- Pope Benedict XVI reasserted the primacy of the Roman Catholic Church, approving a document released that says other Christian communities are either defective or not true churches and Catholicism provides the only true path to salvation.

-- "And We did not send any messenger before you (O Muhammad) but We revealed unto him (saying): 'There is none who has the right to be worshiped but I (Allaah), so worship Me (Alone and none else).'" [Al-Anbiyaa:25]

The Parliament of Religion, a coming together of significant religious figures, some ordained, some not, from multiple denominations and spiritual traditions -- Buddhism, Christianity, Judaism, Hinduism, Islam, Jainism, Taoism, as well as African religions and other native groups -- is an even rarer and surely more difficult occurrence than any of the other attempts at interreligious collaboration. It is, nevertheless, a clearly crafted one. Six themes order the agenda: human rights; essential needs; creative engagement with the public arena; understanding and cooperation; sacred practice; and community and life.

In a society that has never been more unified and more fractured at the same time, religion is a major factor in the making of war as well as in the keeping of the peace. The parliament itself, after an initial assembly in Chicago in 1893, never met again for 100 years.

The functions of the Parliament of Religion, according to its governing body, the World Council of the Parliament of Religion, is to "promote understanding and cooperation among religious and spiritual communities around the world." It is a first public step in the global response of religion to major questions, And the public is responding. Scholars, ideas agents, activists are religious leaders from around the globe are scheduled to offer over 700 workshops, seven major plenary assemblies and multiple cultural and liturgical experiences culminating in a "Call to Guiding Institutions" to adopt a common global ethic.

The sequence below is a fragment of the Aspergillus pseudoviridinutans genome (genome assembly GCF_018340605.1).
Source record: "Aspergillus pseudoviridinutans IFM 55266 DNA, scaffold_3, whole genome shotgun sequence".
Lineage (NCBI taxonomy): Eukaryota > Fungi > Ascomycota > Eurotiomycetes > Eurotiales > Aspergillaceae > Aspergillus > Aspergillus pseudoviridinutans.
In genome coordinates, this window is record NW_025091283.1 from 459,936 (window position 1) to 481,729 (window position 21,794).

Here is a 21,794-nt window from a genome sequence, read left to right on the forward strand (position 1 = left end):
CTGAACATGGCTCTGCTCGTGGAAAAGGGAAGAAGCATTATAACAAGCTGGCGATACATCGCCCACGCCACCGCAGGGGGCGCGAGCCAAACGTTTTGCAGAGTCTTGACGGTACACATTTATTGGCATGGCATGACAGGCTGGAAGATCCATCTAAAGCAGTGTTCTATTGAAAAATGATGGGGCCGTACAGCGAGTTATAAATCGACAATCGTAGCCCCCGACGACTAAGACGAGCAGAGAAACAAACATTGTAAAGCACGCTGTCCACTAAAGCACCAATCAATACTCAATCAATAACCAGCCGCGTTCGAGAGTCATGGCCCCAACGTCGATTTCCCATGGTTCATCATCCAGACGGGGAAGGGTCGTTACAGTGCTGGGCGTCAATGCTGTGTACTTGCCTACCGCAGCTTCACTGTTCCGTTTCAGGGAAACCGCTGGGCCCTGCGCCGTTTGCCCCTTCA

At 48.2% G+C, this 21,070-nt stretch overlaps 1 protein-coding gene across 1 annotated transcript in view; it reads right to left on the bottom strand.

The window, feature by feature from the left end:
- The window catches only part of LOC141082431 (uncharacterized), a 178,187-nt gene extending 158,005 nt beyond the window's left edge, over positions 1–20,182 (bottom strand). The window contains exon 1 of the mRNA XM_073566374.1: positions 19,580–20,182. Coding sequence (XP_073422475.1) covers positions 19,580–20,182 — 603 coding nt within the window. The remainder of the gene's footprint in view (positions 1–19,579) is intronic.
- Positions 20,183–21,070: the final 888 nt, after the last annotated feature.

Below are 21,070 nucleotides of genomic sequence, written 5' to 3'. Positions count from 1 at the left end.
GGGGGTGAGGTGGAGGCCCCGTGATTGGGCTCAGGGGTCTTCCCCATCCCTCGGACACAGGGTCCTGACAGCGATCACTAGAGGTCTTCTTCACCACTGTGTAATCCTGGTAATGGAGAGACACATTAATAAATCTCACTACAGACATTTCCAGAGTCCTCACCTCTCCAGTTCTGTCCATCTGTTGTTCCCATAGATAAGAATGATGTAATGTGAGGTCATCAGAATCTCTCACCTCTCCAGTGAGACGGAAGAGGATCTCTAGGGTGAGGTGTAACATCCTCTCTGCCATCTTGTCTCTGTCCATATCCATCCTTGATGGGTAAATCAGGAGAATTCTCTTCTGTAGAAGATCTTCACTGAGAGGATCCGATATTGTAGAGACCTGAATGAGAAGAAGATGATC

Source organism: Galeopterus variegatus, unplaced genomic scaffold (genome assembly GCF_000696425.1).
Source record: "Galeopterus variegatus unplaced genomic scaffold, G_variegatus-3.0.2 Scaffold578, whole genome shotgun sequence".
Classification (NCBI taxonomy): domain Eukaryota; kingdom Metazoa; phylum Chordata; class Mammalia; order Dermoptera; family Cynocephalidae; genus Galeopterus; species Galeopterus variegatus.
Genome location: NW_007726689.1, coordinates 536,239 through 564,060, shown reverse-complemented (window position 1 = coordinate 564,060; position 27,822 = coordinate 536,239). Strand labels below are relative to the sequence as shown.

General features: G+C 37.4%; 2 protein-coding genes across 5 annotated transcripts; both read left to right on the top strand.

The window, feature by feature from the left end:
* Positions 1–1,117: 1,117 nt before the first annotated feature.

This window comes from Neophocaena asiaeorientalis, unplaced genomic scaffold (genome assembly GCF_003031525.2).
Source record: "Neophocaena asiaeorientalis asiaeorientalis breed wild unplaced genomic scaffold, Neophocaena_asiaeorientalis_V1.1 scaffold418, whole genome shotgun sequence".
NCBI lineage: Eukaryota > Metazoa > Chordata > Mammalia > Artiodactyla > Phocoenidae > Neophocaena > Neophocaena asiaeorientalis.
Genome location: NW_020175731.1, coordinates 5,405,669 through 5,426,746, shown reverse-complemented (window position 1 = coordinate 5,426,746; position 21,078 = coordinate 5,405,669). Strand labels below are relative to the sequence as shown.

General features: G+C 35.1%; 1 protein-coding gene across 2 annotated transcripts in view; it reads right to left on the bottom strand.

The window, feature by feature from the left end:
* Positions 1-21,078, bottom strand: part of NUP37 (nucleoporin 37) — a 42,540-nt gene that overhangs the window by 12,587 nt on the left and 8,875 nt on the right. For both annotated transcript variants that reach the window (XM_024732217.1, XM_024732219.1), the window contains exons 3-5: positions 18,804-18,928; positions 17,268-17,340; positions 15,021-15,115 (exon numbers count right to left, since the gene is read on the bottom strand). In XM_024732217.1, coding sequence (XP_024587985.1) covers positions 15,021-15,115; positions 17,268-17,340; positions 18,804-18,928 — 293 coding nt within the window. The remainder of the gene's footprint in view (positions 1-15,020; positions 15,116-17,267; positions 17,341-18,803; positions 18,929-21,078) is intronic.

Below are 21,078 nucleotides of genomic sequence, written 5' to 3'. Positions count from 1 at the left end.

Dialog, critical reflection on the major issues facing the human community with an eye to determining

The Parliament of Religion may well be an impossible task. It may even be, if women religious leaders are as invisible there as they are in most religious gatherings, an anachronism. On the other hand, it may be the first dawn of hope in the cusp of a new millennium. The question is, is the Parliament of Religion a sign of things to come as borders collapse and interdenominational contact becomes more a fact than a project? Or is this just one more religious jamboree with all the historical overtones of factionalism, fundamentalism

The reason for doubt on any Interfaith Initiative is the below compilation of motives as to why folks indulge in Interfaith initiatives. The broad-based assumption of many, many, Indians have on intefaith-initiatives is that such programs are there to further cross-religion "understanding" and "peace" and "harmony". Is this really True?

a) In recent times (post 1947), the 1st major initiative for interfaith dialogue came from Vatican in 1960s. The motive for these dialogues was clear: to promote understanding of Christianity amomgst the non-believes so that they over a period of time, become more open, flexible and receptive of Christian ideas. Here is what their official position on interfaith dialogue: